Manifesting Play-for-Play: Senator Johnson’s Outburst over Lack of Jobs for Nimba Sheds Light on Reasons Behind Sanctions


MONROVIA — With ten months to the October presidential elections, it appears Senator Prince Y. Johnson has set into another pay-for-play scheme, and at the same time, threatening the incumbent President George Weah with the withdrawal of the county’s support in an attempt to have him succumb to his demands.

The United States-sanctioned Nimba County Senator has said that he is ending his political marriage with President Weah because the president failed to provide jobs for Nimbaians  (residents of the county) in exchange for support for Weah’s 2017 Presidential bid.

Johnson’s announcement that he will not support Weah in the October 2023 election comes as some Nimba County residents are preparing to announce their support for President Weah later this month.

“Let me clearly state that the agreement I signed with the president has come to an end, Johnson said.

Johnson urges the president to cancel his trip until he can settle his obligations to the county. “The people of Nimba worked hard to elect President Weah, but he has ignored them”, the senator said.

“The citizens of Nimba have for the  past five years been knocking at my door for the President to appoint them,” Johnson said. “I have used all diplomatic means and have consistently engaged this CDC led government, but nothing is working.’’

Last year, the United States sanctioned warlord-turned senator for alleged corruption under the Global Magnitsky Act. The act authorizes the United States government to sanction individuals it views as human rights offenders, freeze their assets, and ban them from entering the country.

The U.S. government accuses Senator Johnson  of being involved in  pay-for-play funding scheme with government ministries and agencies  for personal enrichment and offering the sale of votes in multiple Liberian elections in exchange for money.

Under the scheme, the government ministries and agencies involved in the scheme launder a portion of the money. The scheme involves millions of dollars, according to a statement from the U.S. Embassy. 

The U.S. government said Johnson  receives an undeserved salary from the Liberian government  to provide intelligence crucial to maintaining domestic stability. 

“Johnson has also offered the sale of votes in multiple Liberian elections in exchange for money,” according to the U.S. government statement.

Johnson denounced the sanctions, telling the media that the allegations against him are “vague”, not fail to provide facts of his involvement in corruption.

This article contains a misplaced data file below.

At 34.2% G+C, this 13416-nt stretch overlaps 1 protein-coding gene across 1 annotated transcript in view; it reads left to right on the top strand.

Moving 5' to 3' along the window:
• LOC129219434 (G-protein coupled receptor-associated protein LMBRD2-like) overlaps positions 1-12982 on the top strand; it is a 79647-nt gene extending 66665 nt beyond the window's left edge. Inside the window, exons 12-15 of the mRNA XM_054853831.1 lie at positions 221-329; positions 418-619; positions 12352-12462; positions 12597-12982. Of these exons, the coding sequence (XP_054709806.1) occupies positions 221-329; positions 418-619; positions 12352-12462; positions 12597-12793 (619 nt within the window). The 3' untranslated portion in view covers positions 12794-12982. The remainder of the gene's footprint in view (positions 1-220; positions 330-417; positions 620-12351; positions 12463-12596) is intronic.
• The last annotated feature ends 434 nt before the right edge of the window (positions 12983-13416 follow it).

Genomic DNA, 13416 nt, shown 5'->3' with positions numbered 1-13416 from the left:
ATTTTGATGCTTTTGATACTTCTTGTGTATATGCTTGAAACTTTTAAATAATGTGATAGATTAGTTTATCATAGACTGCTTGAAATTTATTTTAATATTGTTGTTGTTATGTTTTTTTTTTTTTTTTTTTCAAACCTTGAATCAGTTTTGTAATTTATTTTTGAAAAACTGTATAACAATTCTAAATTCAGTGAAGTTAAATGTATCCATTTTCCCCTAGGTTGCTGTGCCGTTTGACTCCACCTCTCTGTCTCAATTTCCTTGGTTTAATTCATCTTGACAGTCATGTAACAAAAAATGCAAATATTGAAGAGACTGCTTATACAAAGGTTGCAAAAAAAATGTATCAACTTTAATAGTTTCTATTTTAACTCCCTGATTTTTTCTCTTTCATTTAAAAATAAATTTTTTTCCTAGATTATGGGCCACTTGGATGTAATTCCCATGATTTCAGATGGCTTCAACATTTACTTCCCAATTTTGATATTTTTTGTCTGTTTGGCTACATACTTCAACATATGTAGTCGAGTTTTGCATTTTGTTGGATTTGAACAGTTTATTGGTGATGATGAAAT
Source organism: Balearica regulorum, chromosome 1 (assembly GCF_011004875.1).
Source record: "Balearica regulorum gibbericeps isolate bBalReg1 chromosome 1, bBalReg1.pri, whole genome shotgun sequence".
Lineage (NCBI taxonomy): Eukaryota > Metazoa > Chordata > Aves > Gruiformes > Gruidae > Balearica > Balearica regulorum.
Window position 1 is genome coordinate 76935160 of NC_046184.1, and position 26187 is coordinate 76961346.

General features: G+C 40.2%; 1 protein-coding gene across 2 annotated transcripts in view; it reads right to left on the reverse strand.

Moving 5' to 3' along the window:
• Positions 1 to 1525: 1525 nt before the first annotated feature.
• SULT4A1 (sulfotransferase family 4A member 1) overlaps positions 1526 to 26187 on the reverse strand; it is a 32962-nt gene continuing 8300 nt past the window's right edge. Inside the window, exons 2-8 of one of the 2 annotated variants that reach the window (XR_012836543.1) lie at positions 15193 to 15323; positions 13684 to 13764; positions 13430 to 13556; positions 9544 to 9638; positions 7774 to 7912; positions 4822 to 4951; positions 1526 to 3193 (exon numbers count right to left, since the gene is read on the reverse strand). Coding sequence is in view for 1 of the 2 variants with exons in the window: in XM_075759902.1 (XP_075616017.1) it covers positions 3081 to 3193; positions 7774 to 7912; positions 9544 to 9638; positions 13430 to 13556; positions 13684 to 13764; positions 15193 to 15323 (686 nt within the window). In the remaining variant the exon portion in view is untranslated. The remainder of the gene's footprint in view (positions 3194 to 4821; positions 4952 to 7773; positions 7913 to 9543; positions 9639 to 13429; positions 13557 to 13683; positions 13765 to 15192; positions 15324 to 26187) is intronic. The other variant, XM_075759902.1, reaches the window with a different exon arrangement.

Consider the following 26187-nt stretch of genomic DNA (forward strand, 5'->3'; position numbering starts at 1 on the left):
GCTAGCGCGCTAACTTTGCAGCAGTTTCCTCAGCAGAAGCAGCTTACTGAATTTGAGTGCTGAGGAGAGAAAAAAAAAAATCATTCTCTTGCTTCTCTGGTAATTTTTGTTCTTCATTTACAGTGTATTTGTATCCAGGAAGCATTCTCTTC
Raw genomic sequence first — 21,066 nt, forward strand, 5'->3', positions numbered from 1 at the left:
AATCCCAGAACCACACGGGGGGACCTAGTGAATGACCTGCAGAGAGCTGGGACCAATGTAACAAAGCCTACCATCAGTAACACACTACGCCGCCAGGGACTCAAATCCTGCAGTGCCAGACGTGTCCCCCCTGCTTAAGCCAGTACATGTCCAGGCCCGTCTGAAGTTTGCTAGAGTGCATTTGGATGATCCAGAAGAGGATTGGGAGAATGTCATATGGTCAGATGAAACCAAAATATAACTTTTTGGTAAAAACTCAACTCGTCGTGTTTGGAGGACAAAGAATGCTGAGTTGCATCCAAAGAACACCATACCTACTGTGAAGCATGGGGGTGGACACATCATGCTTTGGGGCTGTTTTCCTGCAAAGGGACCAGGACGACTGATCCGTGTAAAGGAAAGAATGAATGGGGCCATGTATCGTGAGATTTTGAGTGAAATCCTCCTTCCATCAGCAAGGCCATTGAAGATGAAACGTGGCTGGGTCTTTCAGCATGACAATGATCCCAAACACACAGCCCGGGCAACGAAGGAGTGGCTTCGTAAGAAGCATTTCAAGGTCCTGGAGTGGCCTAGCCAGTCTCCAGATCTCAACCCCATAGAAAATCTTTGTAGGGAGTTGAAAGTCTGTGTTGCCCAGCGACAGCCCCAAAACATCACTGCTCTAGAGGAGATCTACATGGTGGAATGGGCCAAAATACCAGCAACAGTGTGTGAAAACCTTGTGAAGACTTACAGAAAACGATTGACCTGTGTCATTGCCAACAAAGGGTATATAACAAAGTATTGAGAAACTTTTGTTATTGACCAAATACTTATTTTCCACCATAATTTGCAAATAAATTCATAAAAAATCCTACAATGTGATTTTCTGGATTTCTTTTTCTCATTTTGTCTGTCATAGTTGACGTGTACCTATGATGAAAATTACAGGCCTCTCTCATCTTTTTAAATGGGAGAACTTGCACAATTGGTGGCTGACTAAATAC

The senator said he is waiting for a more detailed explanation. He  challenged the U.S. government to provide  details about which specific administrations in Liberia had paid him corrupt fees.

“What we want is the facts,” said Johnson. “You can accuse people, but the evidence is what is important. Coming from Uncle Sam’s website — obviously the most powerful nation on earth whose footprint we follow democratically — so you don’t just destroy people’s name by accusing them without facts.”

In 2017, Weah promised to appoint Nimba citizens to top ministerial posts, managing directors and ambassador positions. The government is in its sixth year has failed to live up to his promise. In the last six years, only 2 persons from Nimba has held ministerial post.

Senator Johnson  called President Weah a “Promise breaker.’’ He said the Liberian leader only appointed his people from the southeast, ignoring the vote-rich Nimba County.

A recognition stunt – Nimbians

Senator Johnson’s move is, however, being condemned by many ordinary Nimbaians in the county, who say the ex-Liberian warlord’s moves are often for self-benefit and not the benefit of the entire county.

“The only major development Sen. Johnson can boast of in this county is his university which he built in his own name,” Prince Dolo, a resident of Ganta City told FPA.

Solomon Duakpah, a resident of Gompa, told FrontPage Africa, Senator Johnson is renowned for using his involvement in the civil war to threaten Nimbians to direct their directions during electioneering periods, cautioning his kinsmen to wise up ahead of the October presidential election.

“It’s time we (Nimbians) shun Senator Johnson and make an independent decision, not to fall prey to his decisions in October. We have rewarded him as a county for his role played in defending our county during the civil war by voting him twice as a senator and supporting candidates he has asked us to support in previous elections but he hasn’t rewarded us as a county.”

Saye Barlea, another native of Nimba County, said the Senator’s announcement calling for residents of the county to shun the pending petitioning program of the president is “late on arrival” as they (residents) are resolved to endorse President Weah. “We have understood Senator Johnson ‘s political gimmick and won’t cave into this any longer. We are prepared to endorse the president, and there is nothing that will stall this. Gone are the days Nimbians rely on Senator Johnson for political direction. Our overwhelming turnout will send a clear message to Senator Johnson ahead of the October presidential election.”

Senator Johnson’s leverage in Nimba is rooted in his days as a warlord, who claims to have fought for the protection of the people of Nimba.

He presided over the gruesome torture and killing of then President Samuel Doe. Doe’s ears were sliced off and he was left to bleed to death. A home video captures Johnson in fatigues, swigging Budweiser beer as he orders Doe’s torture.